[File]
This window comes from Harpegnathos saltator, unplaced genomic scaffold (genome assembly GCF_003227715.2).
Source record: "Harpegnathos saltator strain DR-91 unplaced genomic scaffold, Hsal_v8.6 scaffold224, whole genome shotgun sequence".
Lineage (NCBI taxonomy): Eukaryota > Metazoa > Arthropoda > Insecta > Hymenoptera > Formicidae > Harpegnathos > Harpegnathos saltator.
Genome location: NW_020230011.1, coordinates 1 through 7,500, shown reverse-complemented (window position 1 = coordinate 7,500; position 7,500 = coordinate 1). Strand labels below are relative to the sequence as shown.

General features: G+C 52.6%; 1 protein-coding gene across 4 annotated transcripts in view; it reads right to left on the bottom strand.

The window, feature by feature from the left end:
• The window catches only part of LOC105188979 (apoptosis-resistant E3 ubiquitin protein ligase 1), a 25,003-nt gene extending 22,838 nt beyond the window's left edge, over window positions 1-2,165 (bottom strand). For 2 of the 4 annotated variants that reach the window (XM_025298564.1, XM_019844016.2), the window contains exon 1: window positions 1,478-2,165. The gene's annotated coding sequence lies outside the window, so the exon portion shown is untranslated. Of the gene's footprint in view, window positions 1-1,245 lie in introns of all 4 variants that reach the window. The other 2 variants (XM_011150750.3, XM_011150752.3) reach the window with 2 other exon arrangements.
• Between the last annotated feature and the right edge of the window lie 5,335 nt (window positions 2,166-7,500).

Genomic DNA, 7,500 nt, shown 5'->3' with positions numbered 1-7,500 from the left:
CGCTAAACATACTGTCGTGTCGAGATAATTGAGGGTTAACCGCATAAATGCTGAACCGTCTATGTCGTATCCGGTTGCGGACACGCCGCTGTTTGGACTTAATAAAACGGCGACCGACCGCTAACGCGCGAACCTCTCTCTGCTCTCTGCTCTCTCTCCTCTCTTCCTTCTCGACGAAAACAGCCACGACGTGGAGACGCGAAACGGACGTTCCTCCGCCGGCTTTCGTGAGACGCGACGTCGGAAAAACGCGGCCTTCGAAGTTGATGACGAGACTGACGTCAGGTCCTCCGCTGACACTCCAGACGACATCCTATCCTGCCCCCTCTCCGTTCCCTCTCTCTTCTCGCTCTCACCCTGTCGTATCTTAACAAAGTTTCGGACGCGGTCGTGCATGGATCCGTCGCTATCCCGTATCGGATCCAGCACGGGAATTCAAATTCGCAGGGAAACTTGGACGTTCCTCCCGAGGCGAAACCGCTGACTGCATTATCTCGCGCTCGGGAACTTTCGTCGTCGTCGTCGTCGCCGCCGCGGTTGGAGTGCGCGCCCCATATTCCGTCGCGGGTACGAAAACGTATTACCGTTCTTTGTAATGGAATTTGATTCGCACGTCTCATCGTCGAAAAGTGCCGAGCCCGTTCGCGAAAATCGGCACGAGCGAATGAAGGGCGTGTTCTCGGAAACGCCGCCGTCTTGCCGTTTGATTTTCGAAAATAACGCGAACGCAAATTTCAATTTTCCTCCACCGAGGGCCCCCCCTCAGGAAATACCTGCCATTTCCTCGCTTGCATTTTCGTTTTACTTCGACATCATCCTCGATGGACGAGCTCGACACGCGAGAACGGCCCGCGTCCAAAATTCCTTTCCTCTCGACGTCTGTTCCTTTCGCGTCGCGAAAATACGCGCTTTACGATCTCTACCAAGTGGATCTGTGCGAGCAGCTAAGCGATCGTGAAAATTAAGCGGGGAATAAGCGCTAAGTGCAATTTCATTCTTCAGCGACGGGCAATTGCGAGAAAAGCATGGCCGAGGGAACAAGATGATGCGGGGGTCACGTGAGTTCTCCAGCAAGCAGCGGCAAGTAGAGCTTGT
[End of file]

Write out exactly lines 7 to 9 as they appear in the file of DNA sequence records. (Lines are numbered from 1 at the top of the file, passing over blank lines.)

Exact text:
• The window catches only part of LOC105188979 (apoptosis-resistant E3 ubiquitin protein ligase 1), a 25,003-nt gene extending 22,838 nt beyond the window's left edge, over window positions 1-2,165 (bottom strand). For 2 of the 4 annotated variants that reach the window (XM_025298564.1, XM_019844016.2), the window contains exon 1: window positions 1,478-2,165. The gene's annotated coding sequence lies outside the window, so the exon portion shown is untranslated. Of the gene's footprint in view, window positions 1-1,245 lie in introns of all 4 variants that reach the window. The other 2 variants (XM_011150750.3, XM_011150752.3) reach the window with 2 other exon arrangements.
• Between the last annotated feature and the right edge of the window lie 5,335 nt (window positions 2,166-7,500).

Genomic DNA, 7,500 nt, shown 5'->3' with positions numbered 1-7,500 from the left: